In my PowerShell Help Commands For Linux Users post, I showed you this pattern for searching for command aliases:
Get-Alias | Out-String -stream | Select-String -Pattern 'move'
A beginner mistake! Here’s the problem:
I’m used to the Unix shells, like bash, where everything is a string. When you run
alias in bash, you get this:
$ alias alias hello='echo hello' alias la='ls -a' alias ll='ls -l'
A multiline string with one alias per line. You search those aliases like this:
$ alias | grep hello alias hello='echo hello'
grep does a pattern match on each string of those lines, one line at a time.
PowerShell is object-oriented. Its
Get-Alias command doesn’t return a multiline string, it returns an array of objects. Those object have properties like
Name. If you want to find aliases whose name match a pattern, you just iterate the array:
Get-Alias | Where-Object Name -Match ".*move.*"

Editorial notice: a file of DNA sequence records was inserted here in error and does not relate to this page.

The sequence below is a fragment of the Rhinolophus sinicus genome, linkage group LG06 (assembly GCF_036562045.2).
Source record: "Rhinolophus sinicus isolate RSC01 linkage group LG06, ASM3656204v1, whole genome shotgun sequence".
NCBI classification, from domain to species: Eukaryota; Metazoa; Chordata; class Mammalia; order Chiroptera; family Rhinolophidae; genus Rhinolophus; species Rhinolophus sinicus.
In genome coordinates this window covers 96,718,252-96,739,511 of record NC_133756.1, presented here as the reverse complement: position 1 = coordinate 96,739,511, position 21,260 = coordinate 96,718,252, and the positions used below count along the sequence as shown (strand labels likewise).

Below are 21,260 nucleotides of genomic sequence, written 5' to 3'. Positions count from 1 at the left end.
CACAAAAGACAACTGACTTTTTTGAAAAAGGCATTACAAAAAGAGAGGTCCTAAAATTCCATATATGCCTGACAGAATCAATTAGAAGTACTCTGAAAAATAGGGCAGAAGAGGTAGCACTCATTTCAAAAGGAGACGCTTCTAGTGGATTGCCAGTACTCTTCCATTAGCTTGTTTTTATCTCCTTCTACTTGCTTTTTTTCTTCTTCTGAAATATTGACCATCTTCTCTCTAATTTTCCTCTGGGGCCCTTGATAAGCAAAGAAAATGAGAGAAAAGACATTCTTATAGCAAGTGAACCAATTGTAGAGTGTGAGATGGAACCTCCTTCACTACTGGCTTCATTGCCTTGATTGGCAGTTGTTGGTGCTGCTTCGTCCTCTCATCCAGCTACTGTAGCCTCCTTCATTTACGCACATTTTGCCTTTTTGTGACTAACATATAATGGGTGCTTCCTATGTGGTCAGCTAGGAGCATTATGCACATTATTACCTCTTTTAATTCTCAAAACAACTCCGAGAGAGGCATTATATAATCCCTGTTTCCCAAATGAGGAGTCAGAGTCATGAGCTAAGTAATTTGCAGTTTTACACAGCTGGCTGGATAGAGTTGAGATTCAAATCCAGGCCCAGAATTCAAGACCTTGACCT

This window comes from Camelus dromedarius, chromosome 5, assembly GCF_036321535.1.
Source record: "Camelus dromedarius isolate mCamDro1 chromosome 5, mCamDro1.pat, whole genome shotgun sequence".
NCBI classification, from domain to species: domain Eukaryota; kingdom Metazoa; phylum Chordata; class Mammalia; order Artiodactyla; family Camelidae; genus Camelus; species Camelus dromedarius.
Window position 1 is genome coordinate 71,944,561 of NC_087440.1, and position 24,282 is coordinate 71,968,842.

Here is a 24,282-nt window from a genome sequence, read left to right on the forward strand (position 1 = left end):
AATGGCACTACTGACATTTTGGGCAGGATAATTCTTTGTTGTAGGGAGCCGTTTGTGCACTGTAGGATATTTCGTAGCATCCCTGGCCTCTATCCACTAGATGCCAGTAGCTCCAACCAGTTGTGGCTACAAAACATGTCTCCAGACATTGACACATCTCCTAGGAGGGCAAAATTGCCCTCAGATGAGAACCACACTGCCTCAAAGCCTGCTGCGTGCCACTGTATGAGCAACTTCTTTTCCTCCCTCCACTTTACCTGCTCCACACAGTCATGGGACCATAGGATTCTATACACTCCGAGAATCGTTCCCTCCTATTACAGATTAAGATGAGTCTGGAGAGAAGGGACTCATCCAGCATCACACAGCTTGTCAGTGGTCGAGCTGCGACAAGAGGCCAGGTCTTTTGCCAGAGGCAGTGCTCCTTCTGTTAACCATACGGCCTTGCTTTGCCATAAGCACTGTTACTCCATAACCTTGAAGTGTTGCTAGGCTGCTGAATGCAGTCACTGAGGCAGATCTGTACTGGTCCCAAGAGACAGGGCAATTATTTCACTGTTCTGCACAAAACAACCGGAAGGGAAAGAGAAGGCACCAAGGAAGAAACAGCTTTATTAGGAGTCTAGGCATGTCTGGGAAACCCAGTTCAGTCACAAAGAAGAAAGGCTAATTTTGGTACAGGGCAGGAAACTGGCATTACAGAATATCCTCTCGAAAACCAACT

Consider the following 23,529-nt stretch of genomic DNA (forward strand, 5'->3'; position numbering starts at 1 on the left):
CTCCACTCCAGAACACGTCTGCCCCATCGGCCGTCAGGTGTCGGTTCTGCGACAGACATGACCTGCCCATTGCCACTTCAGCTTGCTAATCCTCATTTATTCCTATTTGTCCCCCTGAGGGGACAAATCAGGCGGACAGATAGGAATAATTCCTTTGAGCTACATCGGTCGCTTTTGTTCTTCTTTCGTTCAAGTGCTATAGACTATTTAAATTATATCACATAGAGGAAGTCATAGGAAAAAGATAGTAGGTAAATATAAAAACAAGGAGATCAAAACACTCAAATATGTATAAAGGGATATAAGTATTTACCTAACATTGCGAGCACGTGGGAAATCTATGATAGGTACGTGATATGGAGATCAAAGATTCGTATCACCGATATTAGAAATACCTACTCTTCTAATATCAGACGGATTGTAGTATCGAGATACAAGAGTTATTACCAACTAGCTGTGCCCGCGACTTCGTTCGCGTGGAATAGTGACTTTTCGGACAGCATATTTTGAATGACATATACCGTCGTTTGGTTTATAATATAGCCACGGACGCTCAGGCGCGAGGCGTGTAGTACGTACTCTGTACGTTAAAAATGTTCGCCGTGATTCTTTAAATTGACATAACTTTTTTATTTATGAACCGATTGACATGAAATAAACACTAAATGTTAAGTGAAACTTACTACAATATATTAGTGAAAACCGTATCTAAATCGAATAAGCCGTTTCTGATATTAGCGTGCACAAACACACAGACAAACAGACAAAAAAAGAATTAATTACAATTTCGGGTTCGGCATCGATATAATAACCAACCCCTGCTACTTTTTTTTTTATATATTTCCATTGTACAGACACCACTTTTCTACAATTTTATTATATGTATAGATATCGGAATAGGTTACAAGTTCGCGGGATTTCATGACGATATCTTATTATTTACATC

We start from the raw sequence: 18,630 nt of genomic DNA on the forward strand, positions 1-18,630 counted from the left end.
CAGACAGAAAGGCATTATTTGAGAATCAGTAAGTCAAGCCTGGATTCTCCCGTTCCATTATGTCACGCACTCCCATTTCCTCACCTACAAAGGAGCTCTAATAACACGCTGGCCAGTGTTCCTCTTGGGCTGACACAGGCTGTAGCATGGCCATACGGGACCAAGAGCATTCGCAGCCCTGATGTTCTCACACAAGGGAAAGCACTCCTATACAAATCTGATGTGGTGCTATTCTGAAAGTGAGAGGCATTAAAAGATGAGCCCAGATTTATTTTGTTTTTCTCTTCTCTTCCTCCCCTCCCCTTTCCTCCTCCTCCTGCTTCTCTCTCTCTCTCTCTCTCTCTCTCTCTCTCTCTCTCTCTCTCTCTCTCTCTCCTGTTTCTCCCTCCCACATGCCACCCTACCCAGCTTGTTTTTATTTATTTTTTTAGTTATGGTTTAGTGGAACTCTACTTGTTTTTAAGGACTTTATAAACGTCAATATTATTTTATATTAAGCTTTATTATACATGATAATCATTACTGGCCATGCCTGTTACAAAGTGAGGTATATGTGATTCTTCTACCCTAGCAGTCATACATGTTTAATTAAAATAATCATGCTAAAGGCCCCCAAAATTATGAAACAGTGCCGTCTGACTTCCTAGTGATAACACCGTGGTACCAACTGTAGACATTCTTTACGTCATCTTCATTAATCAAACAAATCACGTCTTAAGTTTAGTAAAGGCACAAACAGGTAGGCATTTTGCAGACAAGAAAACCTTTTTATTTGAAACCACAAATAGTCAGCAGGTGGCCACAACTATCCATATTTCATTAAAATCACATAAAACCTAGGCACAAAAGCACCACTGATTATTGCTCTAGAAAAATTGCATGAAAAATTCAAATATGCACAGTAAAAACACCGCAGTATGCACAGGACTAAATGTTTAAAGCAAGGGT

Where-Object checks the
Name property of each object in the array to see if it matches the
.*move.* pattern. (Technically
Where-Object isn’t doing the iteration, PowerShell is unpacking the array and sending the objects through the pipe one at a time)
This is so much better. It’s like writing Python. Standard data types and logic.
In my past post, I piped to
Out-String, which converts objects into strings. That allowed me to imitate the Linux pattern by searching with
Select-String (basically the PowerShell
grep). Totally unnecessary. In PowerShell you can just match on object properties directly. You don’t need to cast to strings.
In a simple case like this PowerShell’s object-oriented nature is mostly a novelty, but in more complex cases it ends up being hugely powerful. More posts coming!
Need more than just this article? I’m available to consult.
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